My father landed D-Day +3 on Utah Beach and survived the Second World War. Five years ago, my husband and I took a long awaited trip to France. One of the places we went was to Normandy. As I stood on this beach (the only one of the five landing beaches we were allowed to walk on), I tried to take in not only its sheer beauty, but also the enormity of what had happened here in 1944. I bent down, scooping up a large handful of sand, and held it, thinking of all the soldiers who had landed here to help liberate France and Europe. Many lost their lives in the process.
Everywhere we went in Normandy, we saw plaques, statues and museums to commemorate the beginning of the end of the war and the breaking of the Nazi’s death grip on France. I couldn’t help but be humbled by France’s gratitude.
I think the beauty, vastness and history of this beach has something to impart to us in our own troubled time. The scourge of COVID 19, like WW II, leaves us in a world with the stark differentiation of before and after. Our world has changed, never to be quite the same. I take comfort not only from the memory of the soldiers who landed on this beach, but also from the people of France. They endured great hardship and privation, yet emerged into a world they could rebuild. For me, it helps put the current #ShelterInPlace directive in perspective. Added to that I realize that while this is difficult, I am among the lucky in that my income and housing are not affected while I remain confined to my apartment, and I have access to enough food. All of that makes me think, “This is hard, but I can do this. I may at times be teary or grumpy about it, or overwhelmed, or scared, but I can do this. I must do this. It is a small price to pay to keep myself and others safe.
The beak has a white shield growing up from the beak and at the top there is a red spot in the adults.
The feet are rather unique for water fowl because they are not webbed. The coot splays them for walking and standing and puts the toes together when swimming. They feed on aquatic plants, either dabbing on the surface of the water, or diving down to pull up the plants. Out of the water you can see that their body looks rather chicken like, round and plump. That is to help them keep afloat. The disadvantage to this is that it’s quite difficult to get airborne. As a result they have to run across the water for several yards all the while beating their wings before they can actually get in the air. I have not yet seen this, but I hope to at some point, as the sight must be quite remarkable. And because of their fat and plump body, when they dive underwater to get food, they look rather like a bobbing cork, which is quite hilarious!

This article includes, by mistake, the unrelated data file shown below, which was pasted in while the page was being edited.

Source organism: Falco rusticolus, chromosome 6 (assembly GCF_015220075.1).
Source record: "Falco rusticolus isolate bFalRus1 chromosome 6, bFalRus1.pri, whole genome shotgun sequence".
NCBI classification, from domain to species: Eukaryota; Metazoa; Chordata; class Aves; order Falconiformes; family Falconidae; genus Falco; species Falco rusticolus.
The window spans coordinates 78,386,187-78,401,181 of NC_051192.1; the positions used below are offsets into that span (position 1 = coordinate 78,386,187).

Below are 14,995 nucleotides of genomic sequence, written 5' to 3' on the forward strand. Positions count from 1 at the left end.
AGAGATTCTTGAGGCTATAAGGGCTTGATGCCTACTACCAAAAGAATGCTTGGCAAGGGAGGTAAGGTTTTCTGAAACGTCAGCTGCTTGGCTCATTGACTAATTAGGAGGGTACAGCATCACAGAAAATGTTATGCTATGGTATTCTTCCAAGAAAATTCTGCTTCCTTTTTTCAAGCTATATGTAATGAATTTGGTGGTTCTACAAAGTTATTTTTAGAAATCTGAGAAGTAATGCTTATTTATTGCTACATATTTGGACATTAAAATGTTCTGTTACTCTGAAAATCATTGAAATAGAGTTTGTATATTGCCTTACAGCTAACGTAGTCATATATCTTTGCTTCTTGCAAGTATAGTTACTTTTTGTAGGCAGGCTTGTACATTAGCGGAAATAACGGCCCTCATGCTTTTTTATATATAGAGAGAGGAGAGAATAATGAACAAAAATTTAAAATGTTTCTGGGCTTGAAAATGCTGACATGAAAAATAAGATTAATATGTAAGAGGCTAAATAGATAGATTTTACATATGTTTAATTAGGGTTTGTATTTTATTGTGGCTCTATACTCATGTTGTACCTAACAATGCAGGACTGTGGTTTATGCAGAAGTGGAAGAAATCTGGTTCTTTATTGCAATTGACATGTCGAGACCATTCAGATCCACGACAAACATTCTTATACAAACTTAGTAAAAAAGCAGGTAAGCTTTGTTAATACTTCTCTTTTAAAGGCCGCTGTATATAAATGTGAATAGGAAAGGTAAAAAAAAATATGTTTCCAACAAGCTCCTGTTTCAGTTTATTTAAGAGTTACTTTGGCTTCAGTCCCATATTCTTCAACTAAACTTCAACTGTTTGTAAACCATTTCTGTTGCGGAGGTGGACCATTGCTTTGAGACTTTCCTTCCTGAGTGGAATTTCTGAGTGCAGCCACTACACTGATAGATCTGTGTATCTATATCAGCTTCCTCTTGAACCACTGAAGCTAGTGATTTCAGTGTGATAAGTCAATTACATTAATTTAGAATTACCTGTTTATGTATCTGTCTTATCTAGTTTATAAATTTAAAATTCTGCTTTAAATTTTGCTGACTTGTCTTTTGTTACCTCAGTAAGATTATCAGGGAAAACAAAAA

The American Coot
Red eyes, black feathers and funny feet,
And a white shield growing up from my beak.
Tipped at the top with a funny red spot
That makes me unique along with my bright yellow feet.
I’m a Coot, don’t you see, why just look at me.
I’m a handsome odd fellow with my feet dressed in yellow.
So go on yonder to the websites and ponder.
You’ll learn a lot about my bright red spot.
It’s quite a show, just think what you’ll know!
(Not poetry, but at least it rhymes, hopefully providing some amusement.)
Literally. Lake Merritt, in Oakland, California, is actually a tidal lagoon and includes the oldest dedicated wildlife refuge in the United States, which was established in 1870! I am fortunate to live across the street from the Lake, which is why I take so many photographs of birds!
I had not seen this bird before, nor have I seen him since. He appeared one day last March when I was out with a camera, and sadly I didn’t have a repeat opportunity to take a focused shot. Does anyone know what the species is? And where he might more normally be found in North America?
And here’s another little guy I’ve only seem once – on the same day I saw the above beauty. Can anyone identify this one for me?